Zodiac uses a tough and resilient Hypalon Neoprene 1670 decitex fabric for the inflatable tubes, which have multiple air chambers for safety. The tubes can be removed from the fibreglass hull for more compact storage, if required.

The quiet, smooth-running E-TECs are controlled by SeaStar hydraulic steering. I've driven plenty of boats with SeaStar and I've personally fitted one system to a boat of my own, so I know it's very good and offers light-effort responsiveness. On this Zodiac, though, the steering was quite heavy - I think that must have been caused by something in the set-up. The throttles and shifts were a bit stiffer than usual, too, so maybe all the linkages or lines were being affected between the helm station and the transom. I'd expect a bit of sorting out would overcome the matter.

The Evinrudes themselves are three-cylinder 1295cc two-stroke engines with the now well-proven and highly regarded loop-charged E-TEC direct fuel-injection system. Integral oil tanks under the engine cowls supply the automatic variable oil injection feature that ranges between about one part (oil) in 60 (petrol) at full throttle to one part in 300 at low-stress idle. These engines run quietly, with no smoke, and are very environmentally advanced, winning approval from the Californian Air Resources Board, which sets probably the most severe standards in the world.

Practical layout

Aboard the Zodiac, the driving position is at a console offset to starboard, leaving a clear passage down the port side of the boat. The entire console hinges forward for access to a huge storage area below that could take bulky items such as life jackets, fenders, waterskis and wakeboards. Alternatively, the console can be left in place and smaller hatches in it used to access the storage.

There's more stowage under the seat of the double leaning-post for the skipper and first mate. You can sit on this to drive, but the design is more suited to standing as the wheel and controls are then within easier reach. The seat still provides a good brace against which to lean back, while the console provides more protection from breezes and spray than I'd expected. An optional bimini top is available and would be a big advantage for shade and protection against the fierce Aussie sun.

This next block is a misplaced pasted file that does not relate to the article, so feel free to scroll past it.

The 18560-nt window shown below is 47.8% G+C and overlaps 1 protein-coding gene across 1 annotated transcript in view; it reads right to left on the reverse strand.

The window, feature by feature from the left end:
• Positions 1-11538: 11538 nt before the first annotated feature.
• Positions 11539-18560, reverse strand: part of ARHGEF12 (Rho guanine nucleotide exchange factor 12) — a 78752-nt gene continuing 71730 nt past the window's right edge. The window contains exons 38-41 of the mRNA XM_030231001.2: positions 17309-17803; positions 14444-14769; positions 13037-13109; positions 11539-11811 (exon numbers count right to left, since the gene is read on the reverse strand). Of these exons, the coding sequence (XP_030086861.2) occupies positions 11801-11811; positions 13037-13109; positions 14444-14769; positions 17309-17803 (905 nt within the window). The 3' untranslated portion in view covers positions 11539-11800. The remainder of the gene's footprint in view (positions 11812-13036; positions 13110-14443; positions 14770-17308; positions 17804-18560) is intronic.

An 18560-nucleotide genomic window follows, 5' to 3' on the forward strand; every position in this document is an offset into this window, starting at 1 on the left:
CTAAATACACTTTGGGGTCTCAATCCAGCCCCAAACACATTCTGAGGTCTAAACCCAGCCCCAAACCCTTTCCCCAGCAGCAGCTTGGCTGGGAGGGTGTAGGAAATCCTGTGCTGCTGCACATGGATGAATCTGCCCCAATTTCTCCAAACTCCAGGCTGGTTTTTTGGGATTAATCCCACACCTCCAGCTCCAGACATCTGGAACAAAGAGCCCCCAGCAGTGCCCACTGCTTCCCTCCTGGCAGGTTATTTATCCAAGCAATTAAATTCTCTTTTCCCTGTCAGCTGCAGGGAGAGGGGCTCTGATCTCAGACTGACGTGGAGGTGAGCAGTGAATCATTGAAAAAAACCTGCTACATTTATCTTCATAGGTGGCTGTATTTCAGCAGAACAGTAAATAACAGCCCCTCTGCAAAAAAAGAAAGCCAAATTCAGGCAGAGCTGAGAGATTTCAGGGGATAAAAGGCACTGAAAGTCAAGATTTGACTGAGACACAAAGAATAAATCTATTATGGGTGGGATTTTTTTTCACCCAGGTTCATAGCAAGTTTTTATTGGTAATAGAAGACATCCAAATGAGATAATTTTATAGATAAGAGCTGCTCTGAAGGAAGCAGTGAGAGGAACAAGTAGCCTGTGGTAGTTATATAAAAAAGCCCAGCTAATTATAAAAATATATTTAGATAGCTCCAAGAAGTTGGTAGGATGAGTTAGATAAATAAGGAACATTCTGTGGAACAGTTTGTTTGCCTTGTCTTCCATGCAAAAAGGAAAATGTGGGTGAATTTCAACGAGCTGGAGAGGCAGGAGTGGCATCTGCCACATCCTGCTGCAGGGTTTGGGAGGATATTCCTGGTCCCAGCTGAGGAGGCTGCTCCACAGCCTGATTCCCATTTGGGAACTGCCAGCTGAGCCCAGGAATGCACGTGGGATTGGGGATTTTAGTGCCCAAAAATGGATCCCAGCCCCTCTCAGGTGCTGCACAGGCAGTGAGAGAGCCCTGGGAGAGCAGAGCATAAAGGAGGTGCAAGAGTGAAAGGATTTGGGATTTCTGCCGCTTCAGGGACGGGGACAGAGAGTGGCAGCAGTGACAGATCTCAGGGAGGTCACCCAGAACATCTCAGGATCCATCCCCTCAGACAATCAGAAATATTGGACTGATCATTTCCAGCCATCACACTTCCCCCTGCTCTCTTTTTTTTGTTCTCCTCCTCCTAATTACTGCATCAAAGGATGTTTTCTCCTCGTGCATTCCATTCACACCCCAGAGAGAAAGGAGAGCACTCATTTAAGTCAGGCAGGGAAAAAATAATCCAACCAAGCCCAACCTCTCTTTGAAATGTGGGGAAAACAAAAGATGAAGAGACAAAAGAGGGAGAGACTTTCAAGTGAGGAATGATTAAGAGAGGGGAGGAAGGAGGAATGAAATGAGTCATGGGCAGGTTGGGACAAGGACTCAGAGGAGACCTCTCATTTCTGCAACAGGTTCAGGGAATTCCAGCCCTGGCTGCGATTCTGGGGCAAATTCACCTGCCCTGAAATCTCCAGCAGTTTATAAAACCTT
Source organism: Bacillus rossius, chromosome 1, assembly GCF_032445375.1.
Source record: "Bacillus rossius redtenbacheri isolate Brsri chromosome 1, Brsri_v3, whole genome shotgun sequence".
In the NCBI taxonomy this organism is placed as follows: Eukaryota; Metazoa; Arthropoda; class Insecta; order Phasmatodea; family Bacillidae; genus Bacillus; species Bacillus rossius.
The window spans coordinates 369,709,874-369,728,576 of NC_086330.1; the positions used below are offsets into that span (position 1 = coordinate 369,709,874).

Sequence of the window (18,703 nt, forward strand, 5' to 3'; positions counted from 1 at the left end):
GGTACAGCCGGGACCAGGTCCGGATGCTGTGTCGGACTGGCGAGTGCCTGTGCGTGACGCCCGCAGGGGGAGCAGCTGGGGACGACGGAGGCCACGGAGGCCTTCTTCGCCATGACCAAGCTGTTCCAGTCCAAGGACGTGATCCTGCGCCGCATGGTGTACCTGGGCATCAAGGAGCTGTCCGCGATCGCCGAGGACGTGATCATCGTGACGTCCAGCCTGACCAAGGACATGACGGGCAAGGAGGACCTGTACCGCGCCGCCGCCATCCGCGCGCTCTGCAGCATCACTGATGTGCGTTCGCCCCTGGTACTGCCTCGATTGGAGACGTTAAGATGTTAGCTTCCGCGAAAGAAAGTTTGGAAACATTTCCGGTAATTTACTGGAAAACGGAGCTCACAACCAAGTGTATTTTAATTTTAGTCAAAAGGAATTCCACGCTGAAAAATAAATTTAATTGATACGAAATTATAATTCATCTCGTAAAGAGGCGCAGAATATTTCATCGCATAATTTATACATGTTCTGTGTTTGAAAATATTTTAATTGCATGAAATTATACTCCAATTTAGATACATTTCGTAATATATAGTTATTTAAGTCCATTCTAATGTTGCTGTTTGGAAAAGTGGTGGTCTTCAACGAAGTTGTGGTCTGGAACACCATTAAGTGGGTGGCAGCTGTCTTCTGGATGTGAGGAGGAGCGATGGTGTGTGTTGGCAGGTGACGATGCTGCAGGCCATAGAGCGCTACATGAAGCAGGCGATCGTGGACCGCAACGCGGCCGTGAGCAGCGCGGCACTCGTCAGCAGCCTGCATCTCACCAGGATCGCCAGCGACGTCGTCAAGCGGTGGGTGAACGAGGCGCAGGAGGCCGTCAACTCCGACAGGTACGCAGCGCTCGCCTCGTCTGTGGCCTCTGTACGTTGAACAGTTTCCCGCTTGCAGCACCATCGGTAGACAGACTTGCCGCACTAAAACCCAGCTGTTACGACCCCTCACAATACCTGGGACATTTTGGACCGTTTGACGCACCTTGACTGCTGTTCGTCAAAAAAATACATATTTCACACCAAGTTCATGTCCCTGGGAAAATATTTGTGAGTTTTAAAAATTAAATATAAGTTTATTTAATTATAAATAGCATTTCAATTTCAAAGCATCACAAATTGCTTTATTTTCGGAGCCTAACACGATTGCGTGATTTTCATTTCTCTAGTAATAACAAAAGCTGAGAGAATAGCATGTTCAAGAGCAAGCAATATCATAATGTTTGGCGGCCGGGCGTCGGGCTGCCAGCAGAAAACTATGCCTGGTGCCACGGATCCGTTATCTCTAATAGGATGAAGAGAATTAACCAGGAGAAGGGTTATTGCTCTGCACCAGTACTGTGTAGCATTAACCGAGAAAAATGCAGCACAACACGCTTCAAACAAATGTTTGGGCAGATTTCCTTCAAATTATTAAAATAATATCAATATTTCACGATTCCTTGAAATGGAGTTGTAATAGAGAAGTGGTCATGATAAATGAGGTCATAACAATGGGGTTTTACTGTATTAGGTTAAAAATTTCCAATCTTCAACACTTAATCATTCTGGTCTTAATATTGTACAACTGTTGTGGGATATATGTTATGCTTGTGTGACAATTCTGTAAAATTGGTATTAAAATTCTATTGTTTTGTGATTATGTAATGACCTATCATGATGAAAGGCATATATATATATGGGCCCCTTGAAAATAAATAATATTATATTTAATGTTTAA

The dash area has plenty of room for gauges and electronics. For the Evinrudes, we had a pair of analogue tachos, which had easy-to-read black-on-white dials with inset digital read-outs for extra information. Dominant in the upper area of the dash is a large Lowrance HDS-9 GPS plotter/fishfinder, perfectly sighted for both navigation and keeping an eye on the squadrons of fish below. Beside the tilt-adjustable wheel is a set of switches and across to the right are the twin throttles/shifts. All that makes for an efficient set of controls that make driving the 650 a bundle of fun.

In front of the console is an open area with a raised mini-foredeck containing a large hatch over a big anchor locker that has a lift-out storage bin. The fuel filler is also under there. Just forward of that is a bollard and, above that, a fibreglass extension of the hull rises through the inflatable sections to provide a base for the flip-over bow roller, triple fairleads, and a pair of small navigation lights.